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Here's how Biden team plans to raise cost of prescription drugs for all Americans

OpinionHere's how Biden team plans to raise cost of prescription drugs for all Americans

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America’s unique free-market system has enabled the production of health care services and products for its citizens that are second-to-none, but misguided and foolish thinking at the government level now threatens to make drug prices unaffordable for families and senior citizens.  

By targeting pharmacy benefit managers (PBM’s), the Federal Trade Commission will advance the Biden administration’s war on American business, expand government power, and raise drug costs for all Americans. Rather than go along with the FTC’s policies that will hurt patients and families, Congress should step in and put a stop to it. 

Pharmacy benefit managers have long played a crucial role in keeping drug prices down. Indeed, our free-market health care system only works for consumers, patients and families if the various players are able to negotiate and compete, which is what ultimately allows patients access to lower prices. 

Biden and FTC chief

Consumer Financial Protection Bureau Director Rohit Chopra and Federal Trade Commission Chair Lina Khan listen as President Biden speaks about the economy in the South Auditorium of the White House campus on Oct. 26, 2022. (Saul Loeb/AFP via Getty Images)

PBMs do just that: By negotiating with drug manufacturers, they secure lower drug prices for insurance companies so that patients and families win. As someone who ran two small businesses in Kansas, I know the value this kind of service can provide. 


This is why employers, health plans, unions and even government plans like Medicare and Medicaid choose to hire PBMs – because they are very effective at negotiating with drug manufacturers to secure savings for those drugs. Indeed, nearly every employer in America today hires a PBM, and more than 275 million Americans receive their pharmacy benefits through one of 70 or so companies that offer these services. 

We should be clear about this: Without PBMs, prescription drug costs for families would skyrocket. That is why I have and will continue to oppose new and unnecessary government regulations in this space, whether it’s ObamaCare and government-run health care, or efforts to hamstring PBMs in the market.

Unfortunately, the Federal Trade Commission under Commissioner Lina Khan has been dedicated to expanding government authority, implementing the Biden administration’s radical agenda that makes life worse and more costly for Americans at all levels. These efforts are supported by mainstream media outlets, with anecdotal reporting driving a narrative unmoored from reality.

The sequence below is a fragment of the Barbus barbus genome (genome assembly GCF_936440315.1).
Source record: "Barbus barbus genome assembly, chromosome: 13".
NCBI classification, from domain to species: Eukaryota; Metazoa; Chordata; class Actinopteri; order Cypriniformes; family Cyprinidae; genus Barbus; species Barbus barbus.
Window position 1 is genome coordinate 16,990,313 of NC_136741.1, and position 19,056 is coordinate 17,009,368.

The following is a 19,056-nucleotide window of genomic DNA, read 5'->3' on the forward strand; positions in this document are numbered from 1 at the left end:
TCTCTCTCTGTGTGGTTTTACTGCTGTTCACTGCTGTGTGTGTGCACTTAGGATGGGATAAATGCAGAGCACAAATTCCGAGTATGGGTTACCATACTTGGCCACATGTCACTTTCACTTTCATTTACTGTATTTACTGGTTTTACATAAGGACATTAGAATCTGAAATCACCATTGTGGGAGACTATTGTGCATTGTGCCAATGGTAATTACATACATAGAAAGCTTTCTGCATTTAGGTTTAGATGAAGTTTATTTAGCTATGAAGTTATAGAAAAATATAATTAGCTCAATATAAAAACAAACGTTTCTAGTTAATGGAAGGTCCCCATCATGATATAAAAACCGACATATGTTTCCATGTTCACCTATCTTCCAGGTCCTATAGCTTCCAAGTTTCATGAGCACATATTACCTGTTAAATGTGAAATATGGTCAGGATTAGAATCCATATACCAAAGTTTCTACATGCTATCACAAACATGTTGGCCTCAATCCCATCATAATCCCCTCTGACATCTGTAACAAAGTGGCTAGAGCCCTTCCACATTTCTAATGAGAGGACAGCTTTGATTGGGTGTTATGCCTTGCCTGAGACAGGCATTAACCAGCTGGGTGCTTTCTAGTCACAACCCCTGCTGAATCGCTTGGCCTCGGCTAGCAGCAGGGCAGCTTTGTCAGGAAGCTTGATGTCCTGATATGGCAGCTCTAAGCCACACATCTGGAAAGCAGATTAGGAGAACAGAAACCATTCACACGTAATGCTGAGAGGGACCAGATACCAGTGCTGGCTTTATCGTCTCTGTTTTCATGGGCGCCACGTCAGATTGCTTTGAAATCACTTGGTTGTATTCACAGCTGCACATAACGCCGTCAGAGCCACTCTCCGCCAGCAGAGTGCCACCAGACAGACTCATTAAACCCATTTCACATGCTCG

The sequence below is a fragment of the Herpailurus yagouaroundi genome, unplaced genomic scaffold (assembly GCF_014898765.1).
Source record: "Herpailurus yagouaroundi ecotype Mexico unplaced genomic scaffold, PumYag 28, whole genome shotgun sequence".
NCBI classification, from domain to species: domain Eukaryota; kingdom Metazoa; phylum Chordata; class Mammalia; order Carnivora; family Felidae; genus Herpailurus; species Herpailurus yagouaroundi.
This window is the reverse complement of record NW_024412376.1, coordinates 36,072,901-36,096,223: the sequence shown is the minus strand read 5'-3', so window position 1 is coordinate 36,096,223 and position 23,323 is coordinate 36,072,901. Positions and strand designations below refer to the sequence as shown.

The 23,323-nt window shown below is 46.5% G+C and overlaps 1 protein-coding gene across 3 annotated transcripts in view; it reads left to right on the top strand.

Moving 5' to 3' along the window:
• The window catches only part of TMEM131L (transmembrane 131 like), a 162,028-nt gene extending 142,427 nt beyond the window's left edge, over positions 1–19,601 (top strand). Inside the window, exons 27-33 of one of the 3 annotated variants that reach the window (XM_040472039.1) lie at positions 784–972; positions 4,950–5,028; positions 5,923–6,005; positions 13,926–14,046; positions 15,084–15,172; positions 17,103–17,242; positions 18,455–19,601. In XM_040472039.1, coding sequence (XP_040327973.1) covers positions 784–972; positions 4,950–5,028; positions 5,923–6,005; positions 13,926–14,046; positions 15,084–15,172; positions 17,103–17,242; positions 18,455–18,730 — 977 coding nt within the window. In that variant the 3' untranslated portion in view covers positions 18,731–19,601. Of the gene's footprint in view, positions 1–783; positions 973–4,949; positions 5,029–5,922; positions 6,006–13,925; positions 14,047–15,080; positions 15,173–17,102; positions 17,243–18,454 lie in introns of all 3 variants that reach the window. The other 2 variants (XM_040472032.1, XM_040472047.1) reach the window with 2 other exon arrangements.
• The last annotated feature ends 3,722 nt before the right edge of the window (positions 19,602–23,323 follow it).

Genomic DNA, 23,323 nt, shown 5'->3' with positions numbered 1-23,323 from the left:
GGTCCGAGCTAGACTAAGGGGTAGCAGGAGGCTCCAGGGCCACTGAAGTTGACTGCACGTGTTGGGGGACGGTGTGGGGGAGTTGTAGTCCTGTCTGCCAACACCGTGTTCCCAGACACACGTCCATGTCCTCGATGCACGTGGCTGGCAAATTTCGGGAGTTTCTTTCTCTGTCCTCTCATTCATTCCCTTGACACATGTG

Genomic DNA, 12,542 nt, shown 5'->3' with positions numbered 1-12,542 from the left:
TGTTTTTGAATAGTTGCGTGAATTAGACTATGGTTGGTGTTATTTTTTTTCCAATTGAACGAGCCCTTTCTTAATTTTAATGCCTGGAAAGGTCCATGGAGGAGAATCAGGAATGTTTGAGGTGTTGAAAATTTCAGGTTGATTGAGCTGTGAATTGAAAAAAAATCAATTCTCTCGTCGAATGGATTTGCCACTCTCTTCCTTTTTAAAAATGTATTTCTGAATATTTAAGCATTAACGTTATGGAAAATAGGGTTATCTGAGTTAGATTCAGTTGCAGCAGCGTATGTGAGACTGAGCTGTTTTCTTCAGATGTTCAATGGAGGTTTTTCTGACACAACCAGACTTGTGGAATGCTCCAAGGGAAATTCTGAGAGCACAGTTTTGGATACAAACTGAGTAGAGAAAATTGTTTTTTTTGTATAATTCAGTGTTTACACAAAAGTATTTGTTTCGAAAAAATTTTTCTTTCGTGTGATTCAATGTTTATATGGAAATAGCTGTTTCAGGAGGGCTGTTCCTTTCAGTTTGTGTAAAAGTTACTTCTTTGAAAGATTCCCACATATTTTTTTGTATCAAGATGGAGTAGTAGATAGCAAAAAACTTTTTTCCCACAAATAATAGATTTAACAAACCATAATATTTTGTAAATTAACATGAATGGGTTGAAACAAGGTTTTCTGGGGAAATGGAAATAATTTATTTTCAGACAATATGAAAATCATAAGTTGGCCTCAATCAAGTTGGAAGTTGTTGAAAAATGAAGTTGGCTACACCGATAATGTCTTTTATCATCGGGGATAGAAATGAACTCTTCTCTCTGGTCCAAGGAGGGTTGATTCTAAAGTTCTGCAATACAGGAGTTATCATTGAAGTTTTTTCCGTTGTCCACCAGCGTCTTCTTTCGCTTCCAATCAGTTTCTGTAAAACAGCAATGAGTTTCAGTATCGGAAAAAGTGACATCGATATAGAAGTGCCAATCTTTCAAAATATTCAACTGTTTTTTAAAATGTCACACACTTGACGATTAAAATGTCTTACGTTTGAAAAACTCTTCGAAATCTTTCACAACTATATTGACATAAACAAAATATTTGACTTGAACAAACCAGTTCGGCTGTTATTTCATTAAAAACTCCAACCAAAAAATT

For example, The New York Times recently published a concerningly slanted report asserting that PBMs inflate drug prices, while mischaracterizing contracting and payment options that employers choose and value. Conspicuously absent from the piece is the fact that PBMs have no control over pricing. In fact, new data from the IQVIA Institute for Human Data Science found the list prices, which are not set by PBMs, increased nearly 5% in 2023.

The inflation brought on by the Biden administration’s disastrous economic policies, coupled by a renewed push by Democrats to raise taxes and reverse the Trump-era tax cuts, has many members of Congress rightly looking for solutions to address rising prices for their constituents, including with respect to prescription drugs.

Going after private actors and granting more power to the federal government, though, would be the worst way to address this problem. Weakening or eliminating PBMs would only exacerbate the drug price crisis families have been experiencing over the past four years. 

Under this approach, big pharma and big government win. The American people lose. 


My experience in government, including my time serving on the U.S. House Committee on Energy and Commerce, taught me that we should pursue solutions that can deliver savings for the American people by empowering our free market, not limiting it. That’s why if lawmakers truly wish to tackle the issue of rising prescription drug costs, they should focus their efforts on the patent system. 

Lind Khan testifies before House Judiciary Committee

Federal Trade Commission Chair Lina Khan testifies before the House Judiciary Committee on Capitol Hill on July 13, 2023. (Chip Somodevilla/Getty Images)

Our current laws allow for some bad actors in the drug manufacturing industry to take older drugs with expiring patents and replace them with a new version that has a fresher patent — enabling them to keep their prices high while avoiding competition. Herein lies a key reason why certain drug prices remain high, and we can only bring them down by addressing this anticompetitive behavior. 

A bill – the Affordable Prescriptions for Patients Act – has already been introduced in the Senate to accomplish this very task. Congress would take a concrete step toward lowering drug prices by passing it – without resorting to direct market intervention. 


During President Biden’s tenure, the FTC has targeted grocers, beverage companies and even AI chipmakers in an ideological quest to undermine America’s system of free enterprise. We know how this movie ends: even well-intentioned interventions in the free market inevitably lead to negative consequences for Americans. 

Congress should support free-market actors like PBMs and stand opposed to the Biden administration’s socialist meddling. 



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